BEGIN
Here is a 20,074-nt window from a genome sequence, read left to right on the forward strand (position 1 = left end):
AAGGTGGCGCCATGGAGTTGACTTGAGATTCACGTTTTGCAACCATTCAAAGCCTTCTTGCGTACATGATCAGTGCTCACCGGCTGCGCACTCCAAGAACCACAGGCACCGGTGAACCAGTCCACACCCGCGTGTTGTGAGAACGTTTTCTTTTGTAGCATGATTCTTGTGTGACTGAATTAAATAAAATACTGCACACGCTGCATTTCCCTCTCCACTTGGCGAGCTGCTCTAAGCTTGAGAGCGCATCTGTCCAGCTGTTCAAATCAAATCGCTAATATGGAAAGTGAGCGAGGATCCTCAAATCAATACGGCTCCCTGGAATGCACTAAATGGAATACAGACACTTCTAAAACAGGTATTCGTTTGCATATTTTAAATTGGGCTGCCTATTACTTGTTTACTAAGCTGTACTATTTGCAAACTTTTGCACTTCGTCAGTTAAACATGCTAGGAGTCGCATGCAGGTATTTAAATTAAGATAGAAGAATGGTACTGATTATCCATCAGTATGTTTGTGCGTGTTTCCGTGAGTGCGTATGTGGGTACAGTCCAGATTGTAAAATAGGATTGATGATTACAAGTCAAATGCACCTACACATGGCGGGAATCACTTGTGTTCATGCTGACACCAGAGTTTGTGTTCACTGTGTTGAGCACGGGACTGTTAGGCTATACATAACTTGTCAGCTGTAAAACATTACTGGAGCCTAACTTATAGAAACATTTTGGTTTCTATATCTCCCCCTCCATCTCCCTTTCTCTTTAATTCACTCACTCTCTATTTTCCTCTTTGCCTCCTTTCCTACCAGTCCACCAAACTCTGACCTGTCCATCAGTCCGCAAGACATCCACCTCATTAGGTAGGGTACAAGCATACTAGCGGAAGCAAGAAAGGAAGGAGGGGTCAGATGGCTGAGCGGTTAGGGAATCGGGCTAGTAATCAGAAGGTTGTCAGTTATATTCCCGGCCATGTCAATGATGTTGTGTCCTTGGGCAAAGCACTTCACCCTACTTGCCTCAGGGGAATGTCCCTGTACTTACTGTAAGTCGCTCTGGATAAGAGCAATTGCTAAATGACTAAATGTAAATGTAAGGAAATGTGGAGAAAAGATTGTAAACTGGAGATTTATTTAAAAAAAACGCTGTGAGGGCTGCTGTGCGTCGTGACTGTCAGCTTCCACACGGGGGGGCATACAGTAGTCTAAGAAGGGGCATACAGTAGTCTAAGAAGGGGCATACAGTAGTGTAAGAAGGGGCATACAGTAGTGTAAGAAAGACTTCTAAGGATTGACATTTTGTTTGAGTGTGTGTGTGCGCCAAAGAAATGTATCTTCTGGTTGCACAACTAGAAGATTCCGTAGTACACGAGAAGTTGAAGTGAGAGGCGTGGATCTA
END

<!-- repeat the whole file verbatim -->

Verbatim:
Here is a 20,074-nt window from a genome sequence, read left to right on the forward strand (position 1 = left end):
AAGGTGGCGCCATGGAGTTGACTTGAGATTCACGTTTTGCAACCATTCAAAGCCTTCTTGCGTACATGATCAGTGCTCACCGGCTGCGCACTCCAAGAACCACAGGCACCGGTGAACCAGTCCACACCCGCGTGTTGTGAGAACGTTTTCTTTTGTAGCATGATTCTTGTGTGACTGAATTAAATAAAATACTGCACACGCTGCATTTCCCTCTCCACTTGGCGAGCTGCTCTAAGCTTGAGAGCGCATCTGTCCAGCTGTTCAAATCAAATCGCTAATATGGAAAGTGAGCGAGGATCCTCAAATCAATACGGCTCCCTGGAATGCACTAAATGGAATACAGACACTTCTAAAACAGGTATTCGTTTGCATATTTTAAATTGGGCTGCCTATTACTTGTTTACTAAGCTGTACTATTTGCAAACTTTTGCACTTCGTCAGTTAAACATGCTAGGAGTCGCATGCAGGTATTTAAATTAAGATAGAAGAATGGTACTGATTATCCATCAGTATGTTTGTGCGTGTTTCCGTGAGTGCGTATGTGGGTACAGTCCAGATTGTAAAATAGGATTGATGATTACAAGTCAAATGCACCTACACATGGCGGGAATCACTTGTGTTCATGCTGACACCAGAGTTTGTGTTCACTGTGTTGAGCACGGGACTGTTAGGCTATACATAACTTGTCAGCTGTAAAACATTACTGGAGCCTAACTTATAGAAACATTTTGGTTTCTATATCTCCCCCTCCATCTCCCTTTCTCTTTAATTCACTCACTCTCTATTTTCCTCTTTGCCTCCTTTCCTACCAGTCCACCAAACTCTGACCTGTCCATCAGTCCGCAAGACATCCACCTCATTAGGTAGGGTACAAGCATACTAGCGGAAGCAAGAAAGGAAGGAGGGGTCAGATGGCTGAGCGGTTAGGGAATCGGGCTAGTAATCAGAAGGTTGTCAGTTATATTCCCGGCCATGTCAATGATGTTGTGTCCTTGGGCAAAGCACTTCACCCTACTTGCCTCAGGGGAATGTCCCTGTACTTACTGTAAGTCGCTCTGGATAAGAGCAATTGCTAAATGACTAAATGTAAATGTAAGGAAATGTGGAGAAAAGATTGTAAACTGGAGATTTATTTAAAAAAAACGCTGTGAGGGCTGCTGTGCGTCGTGACTGTCAGCTTCCACACGGGGGGGCATACAGTAGTCTAAGAAGGGGCATACAGTAGTCTAAGAAGGGGCATACAGTAGTGTAAGAAGGGGCATACAGTAGTGTAAGAAAGACTTCTAAGGATTGACATTTTGTTTGAGTGTGTGTGTGCGCCAAAGAAATGTATCTTCTGGTTGCACAACTAGAAGATTCCGTAGTACACGAGAAGTTGAAGTGAGAGGCGTGGATCTA